3 Stocks That Rained on the Dow's Parade

As if we had any doubt after the beginning of May brought huge declines to the stock market, volatility is back in a major way. Today's market action shows just how jumpy stocks have become, with the Dow Jones Industrials (INDEX: ^DJI  ) falling at the open, rising in mid-morning, and falling throughout the afternoon -- only to do another late-day recovery that finished with the average up 34 points. The broader market wasn't as strong, with the Nasdaq Composite actually losing ground for the day.

Even though the Dow recovered, many Dow components did not. Cisco Systems (Nasdaq: CSCO  ) was the Dow's big loser today, falling nearly 2% and adding to its huge losses so far this month. With the company convinced that the overall environment for enterprise spending is holding it back, Cisco can point to results like those of NetApp as confirmation of its assessment of slowing growth throughout the industry.

Caterpillar (NYSE: CAT  ) lost more than 1% on the heels of more bad news about China's slowing economic growth. HSBC's purchasing managers index covering the Chinese manufacturing industry fell further into the range suggesting a contraction, sending mining companies Joy Global (NYSE: JOY  ) and Cliffs Natural Resources (NYSE: CLF  ) down sharply. Although mining is only part of Caterpillar's business, it nevertheless has been an important part of the Dow component's growth. If China doesn't reaccelerate soon, then Caterpillar could fall further from its recent highs.

Finally, JPMorgan Chase fell almost 1%. With Wall Street's major banking and investment firms taking their respective turns on the hot seat over issues ranging from questionable foreclosure practices to the mishandling of the Facebook IPO, JPMorgan still hasn't managed to push its multibillion-dollar failed trade firmly into the background. As long as JPMorgan keeps its derivative position, it will remain vulnerable to both further losses and criticism from investors.

Don't stop believin'
The Dow's late-afternoon rallies have been interesting, but you shouldn't pay much attention to them over the long run. Instead, get yourself in a longer-term mind-set by reading about The Motley Fool's chief investment officer and his pick for the Fool's top stock for 2012. It's all in our free special report, which you can read for free to discover the name of this stock.

Fool contributor Dan Caplinger doesn't own shares of the companies mentioned. You can follow him on Twitter, @DanCaplinger. The Motley Fool owns shares of Joy Global, JPMorgan Chase, and Cisco Systems. Try any of our Foolish newsletter services free for 30 days. We Fools don't all hold the same opinions, but we all believe that considering a diverse range of insights makes us better investors. The Fool has a disclosure policy.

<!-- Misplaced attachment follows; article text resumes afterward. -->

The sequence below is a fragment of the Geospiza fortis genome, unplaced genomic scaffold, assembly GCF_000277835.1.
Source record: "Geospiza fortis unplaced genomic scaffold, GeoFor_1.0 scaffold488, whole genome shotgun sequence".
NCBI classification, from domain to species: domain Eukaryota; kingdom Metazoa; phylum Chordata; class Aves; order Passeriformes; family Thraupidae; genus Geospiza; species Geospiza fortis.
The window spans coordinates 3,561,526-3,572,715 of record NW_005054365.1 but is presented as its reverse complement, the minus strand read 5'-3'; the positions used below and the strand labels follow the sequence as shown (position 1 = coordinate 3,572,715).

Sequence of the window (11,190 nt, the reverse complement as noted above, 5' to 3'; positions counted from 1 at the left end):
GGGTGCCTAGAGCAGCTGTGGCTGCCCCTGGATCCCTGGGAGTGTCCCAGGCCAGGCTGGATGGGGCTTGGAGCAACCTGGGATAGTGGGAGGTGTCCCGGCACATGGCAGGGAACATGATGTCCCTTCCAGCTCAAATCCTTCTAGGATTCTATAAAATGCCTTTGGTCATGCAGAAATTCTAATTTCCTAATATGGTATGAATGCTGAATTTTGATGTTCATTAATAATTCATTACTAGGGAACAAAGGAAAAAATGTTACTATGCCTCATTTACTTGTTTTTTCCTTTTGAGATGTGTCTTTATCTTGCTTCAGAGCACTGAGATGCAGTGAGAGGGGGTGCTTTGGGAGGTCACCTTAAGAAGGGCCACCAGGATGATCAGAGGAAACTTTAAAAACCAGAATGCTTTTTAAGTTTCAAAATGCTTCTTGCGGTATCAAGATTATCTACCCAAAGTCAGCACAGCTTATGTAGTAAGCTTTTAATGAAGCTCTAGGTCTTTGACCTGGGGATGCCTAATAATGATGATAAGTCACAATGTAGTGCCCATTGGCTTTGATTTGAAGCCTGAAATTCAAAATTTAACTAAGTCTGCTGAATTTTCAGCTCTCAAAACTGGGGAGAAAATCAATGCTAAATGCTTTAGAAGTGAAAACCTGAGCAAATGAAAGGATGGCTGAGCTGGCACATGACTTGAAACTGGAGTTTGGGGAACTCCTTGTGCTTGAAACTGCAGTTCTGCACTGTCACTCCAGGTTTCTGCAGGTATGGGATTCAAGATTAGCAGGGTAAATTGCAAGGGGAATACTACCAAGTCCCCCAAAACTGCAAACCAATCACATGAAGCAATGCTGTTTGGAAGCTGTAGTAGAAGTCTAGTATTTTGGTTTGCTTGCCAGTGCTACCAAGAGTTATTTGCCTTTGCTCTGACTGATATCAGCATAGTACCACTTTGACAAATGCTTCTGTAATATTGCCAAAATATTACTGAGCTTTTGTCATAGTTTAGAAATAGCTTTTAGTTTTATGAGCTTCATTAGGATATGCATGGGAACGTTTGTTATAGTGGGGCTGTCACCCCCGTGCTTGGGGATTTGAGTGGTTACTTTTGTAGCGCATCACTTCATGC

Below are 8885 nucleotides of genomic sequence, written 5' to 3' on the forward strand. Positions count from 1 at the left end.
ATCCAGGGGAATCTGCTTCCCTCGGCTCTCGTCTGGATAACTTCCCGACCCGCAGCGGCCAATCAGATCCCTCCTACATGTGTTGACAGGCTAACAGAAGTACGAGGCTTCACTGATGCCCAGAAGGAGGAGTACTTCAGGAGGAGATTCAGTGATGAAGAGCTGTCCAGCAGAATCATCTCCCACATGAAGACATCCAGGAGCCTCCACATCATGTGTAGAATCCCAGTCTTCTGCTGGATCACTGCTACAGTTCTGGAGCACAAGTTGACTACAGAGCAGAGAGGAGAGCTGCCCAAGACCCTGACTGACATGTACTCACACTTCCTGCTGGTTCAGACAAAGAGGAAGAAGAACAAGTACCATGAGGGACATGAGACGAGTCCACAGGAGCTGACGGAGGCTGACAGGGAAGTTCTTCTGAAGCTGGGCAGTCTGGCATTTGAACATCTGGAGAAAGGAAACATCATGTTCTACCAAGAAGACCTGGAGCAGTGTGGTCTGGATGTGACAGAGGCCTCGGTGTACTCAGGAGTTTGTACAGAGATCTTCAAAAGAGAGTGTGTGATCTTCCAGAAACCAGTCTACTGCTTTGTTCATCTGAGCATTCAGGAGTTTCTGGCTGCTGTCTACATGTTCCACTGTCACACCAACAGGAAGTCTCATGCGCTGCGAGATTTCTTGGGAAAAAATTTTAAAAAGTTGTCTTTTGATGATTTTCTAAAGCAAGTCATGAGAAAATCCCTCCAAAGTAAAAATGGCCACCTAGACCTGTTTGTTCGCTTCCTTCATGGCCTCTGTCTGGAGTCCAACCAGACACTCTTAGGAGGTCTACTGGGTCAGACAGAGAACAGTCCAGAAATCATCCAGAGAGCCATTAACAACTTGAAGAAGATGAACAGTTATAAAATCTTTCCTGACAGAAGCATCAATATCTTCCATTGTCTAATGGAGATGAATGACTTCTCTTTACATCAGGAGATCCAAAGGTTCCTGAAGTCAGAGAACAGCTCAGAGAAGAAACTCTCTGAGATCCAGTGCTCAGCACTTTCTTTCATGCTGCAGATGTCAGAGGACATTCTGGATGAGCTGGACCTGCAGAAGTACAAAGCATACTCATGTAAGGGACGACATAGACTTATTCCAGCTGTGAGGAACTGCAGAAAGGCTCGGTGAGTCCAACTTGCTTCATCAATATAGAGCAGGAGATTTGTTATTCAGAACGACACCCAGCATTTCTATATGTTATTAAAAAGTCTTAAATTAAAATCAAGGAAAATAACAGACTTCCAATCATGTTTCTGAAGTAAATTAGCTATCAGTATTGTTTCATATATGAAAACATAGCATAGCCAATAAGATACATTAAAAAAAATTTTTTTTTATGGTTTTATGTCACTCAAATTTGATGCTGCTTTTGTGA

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Help us keep this a respectfully Foolish area! This is a place for our readers to discuss, debate, and learn more about the Foolish investing topic you read about above. Help us keep it clean and safe. If you believe a comment is abusive or otherwise violates our Fool's Rules, please report it via the Report this Comment Report this Comment icon found on every comment.

  • Report this Comment On May 25, 2012, at 2:18 AM, BradReeseCom wrote:

    Hi Dan,

    If I was a Cisco shareholder I'd be very concerned that 100% of Cisco's $550 million in Q3'FY12 stock buybacks went to support John Chambers' dilutive management compensation practices.

    Even after buying back 27 million Cisco shares during Q3'FY12, Cisco shares used in its per-share diluted calculation increased by a staggering +55 million shares!

    Cisco's taking shareholder cash and putting it into the pockets of the executive team. No wonder Cisco CEO John Chambers has no intention of EVER retiring (even after 17 very, very long years as Cisco's CEO).

    I mean, Chambers continues to take out hundreds of millions of dollars in Cisco shareholder cash for himself, so he's definitely got it made and he knows it:

    http://www.bradreese.com/blog/5-24-2012.htm

    Think about what's going on here, Cisco CEO John Chambers bought a $50 million private jet with his own money and what's really sweet is that Chambers' has been making Cisco shareholders pay to him $2 million per year in "expenses" for his "business use" of the jet that he personally owns:

    http://www.networkworld.com/community/node/45634

    Chambers has got it totally made!

    Sincerely,

    Brad Reese

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